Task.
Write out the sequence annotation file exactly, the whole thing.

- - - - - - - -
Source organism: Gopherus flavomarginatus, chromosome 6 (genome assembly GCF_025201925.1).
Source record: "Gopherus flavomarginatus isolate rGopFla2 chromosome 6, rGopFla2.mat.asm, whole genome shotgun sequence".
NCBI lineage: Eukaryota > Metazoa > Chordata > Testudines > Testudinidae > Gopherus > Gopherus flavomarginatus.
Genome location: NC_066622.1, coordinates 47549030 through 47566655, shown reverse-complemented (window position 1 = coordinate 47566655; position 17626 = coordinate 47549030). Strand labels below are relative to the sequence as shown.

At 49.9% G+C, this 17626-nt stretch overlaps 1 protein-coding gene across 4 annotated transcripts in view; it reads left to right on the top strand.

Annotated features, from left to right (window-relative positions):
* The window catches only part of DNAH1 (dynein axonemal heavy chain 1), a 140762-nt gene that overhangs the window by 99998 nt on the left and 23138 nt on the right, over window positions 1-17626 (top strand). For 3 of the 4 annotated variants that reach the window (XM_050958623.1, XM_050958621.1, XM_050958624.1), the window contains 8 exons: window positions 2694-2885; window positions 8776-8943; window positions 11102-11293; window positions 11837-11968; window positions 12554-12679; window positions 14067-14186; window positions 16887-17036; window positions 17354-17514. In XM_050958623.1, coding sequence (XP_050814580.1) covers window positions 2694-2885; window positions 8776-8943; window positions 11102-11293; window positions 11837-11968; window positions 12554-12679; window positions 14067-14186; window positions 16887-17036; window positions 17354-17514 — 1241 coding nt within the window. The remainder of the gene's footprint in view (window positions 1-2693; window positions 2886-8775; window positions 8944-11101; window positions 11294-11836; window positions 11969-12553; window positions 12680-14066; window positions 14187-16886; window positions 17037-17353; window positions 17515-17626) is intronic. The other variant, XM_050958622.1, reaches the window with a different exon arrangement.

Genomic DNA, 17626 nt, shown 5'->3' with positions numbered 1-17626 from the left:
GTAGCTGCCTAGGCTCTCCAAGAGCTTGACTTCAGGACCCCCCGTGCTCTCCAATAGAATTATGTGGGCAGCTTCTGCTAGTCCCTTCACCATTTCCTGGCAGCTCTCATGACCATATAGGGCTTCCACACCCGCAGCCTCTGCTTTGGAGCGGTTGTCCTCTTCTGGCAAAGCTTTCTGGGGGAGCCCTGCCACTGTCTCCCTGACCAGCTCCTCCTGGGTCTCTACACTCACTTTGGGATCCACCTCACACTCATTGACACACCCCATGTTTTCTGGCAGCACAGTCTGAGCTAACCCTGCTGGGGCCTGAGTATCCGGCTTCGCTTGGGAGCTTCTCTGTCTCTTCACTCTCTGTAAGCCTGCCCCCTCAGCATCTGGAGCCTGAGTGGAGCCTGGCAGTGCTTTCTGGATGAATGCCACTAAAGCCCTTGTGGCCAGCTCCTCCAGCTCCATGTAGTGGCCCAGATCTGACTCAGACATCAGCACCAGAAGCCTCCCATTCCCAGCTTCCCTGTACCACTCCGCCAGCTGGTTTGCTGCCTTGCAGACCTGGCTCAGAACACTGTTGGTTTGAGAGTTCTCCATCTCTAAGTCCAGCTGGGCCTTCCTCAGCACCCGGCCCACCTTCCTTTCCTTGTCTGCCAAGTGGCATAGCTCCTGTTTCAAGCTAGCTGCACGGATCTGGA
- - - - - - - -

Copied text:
Source organism: Gopherus flavomarginatus, chromosome 6 (genome assembly GCF_025201925.1).
Source record: "Gopherus flavomarginatus isolate rGopFla2 chromosome 6, rGopFla2.mat.asm, whole genome shotgun sequence".
NCBI lineage: Eukaryota > Metazoa > Chordata > Testudines > Testudinidae > Gopherus > Gopherus flavomarginatus.
Genome location: NC_066622.1, coordinates 47549030 through 47566655, shown reverse-complemented (window position 1 = coordinate 47566655; position 17626 = coordinate 47549030). Strand labels below are relative to the sequence as shown.

At 49.9% G+C, this 17626-nt stretch overlaps 1 protein-coding gene across 4 annotated transcripts in view; it reads left to right on the top strand.

Annotated features, from left to right (window-relative positions):
* The window catches only part of DNAH1 (dynein axonemal heavy chain 1), a 140762-nt gene that overhangs the window by 99998 nt on the left and 23138 nt on the right, over window positions 1-17626 (top strand). For 3 of the 4 annotated variants that reach the window (XM_050958623.1, XM_050958621.1, XM_050958624.1), the window contains 8 exons: window positions 2694-2885; window positions 8776-8943; window positions 11102-11293; window positions 11837-11968; window positions 12554-12679; window positions 14067-14186; window positions 16887-17036; window positions 17354-17514. In XM_050958623.1, coding sequence (XP_050814580.1) covers window positions 2694-2885; window positions 8776-8943; window positions 11102-11293; window positions 11837-11968; window positions 12554-12679; window positions 14067-14186; window positions 16887-17036; window positions 17354-17514 — 1241 coding nt within the window. The remainder of the gene's footprint in view (window positions 1-2693; window positions 2886-8775; window positions 8944-11101; window positions 11294-11836; window positions 11969-12553; window positions 12680-14066; window positions 14187-16886; window positions 17037-17353; window positions 17515-17626) is intronic. The other variant, XM_050958622.1, reaches the window with a different exon arrangement.

Genomic DNA, 17626 nt, shown 5'->3' with positions numbered 1-17626 from the left:
GTAGCTGCCTAGGCTCTCCAAGAGCTTGACTTCAGGACCCCCCGTGCTCTCCAATAGAATTATGTGGGCAGCTTCTGCTAGTCCCTTCACCATTTCCTGGCAGCTCTCATGACCATATAGGGCTTCCACACCCGCAGCCTCTGCTTTGGAGCGGTTGTCCTCTTCTGGCAAAGCTTTCTGGGGGAGCCCTGCCACTGTCTCCCTGACCAGCTCCTCCTGGGTCTCTACACTCACTTTGGGATCCACCTCACACTCATTGACACACCCCATGTTTTCTGGCAGCACAGTCTGAGCTAACCCTGCTGGGGCCTGAGTATCCGGCTTCGCTTGGGAGCTTCTCTGTCTCTTCACTCTCTGTAAGCCTGCCCCCTCAGCATCTGGAGCCTGAGTGGAGCCTGGCAGTGCTTTCTGGATGAATGCCACTAAAGCCCTTGTGGCCAGCTCCTCCAGCTCCATGTAGTGGCCCAGATCTGACTCAGACATCAGCACCAGAAGCCTCCCATTCCCAGCTTCCCTGTACCACTCCGCCAGCTGGTTTGCTGCCTTGCAGACCTGGCTCAGAACACTGTTGGTTTGAGAGTTCTCCATCTCTAAGTCCAGCTGGGCCTTCCTCAGCACCCGGCCCACCTTCCTTTCCTTGTCTGCCAAGTGGCATAGCTCCTGTTTCAAGCTAGCTGCACGGATCTGGA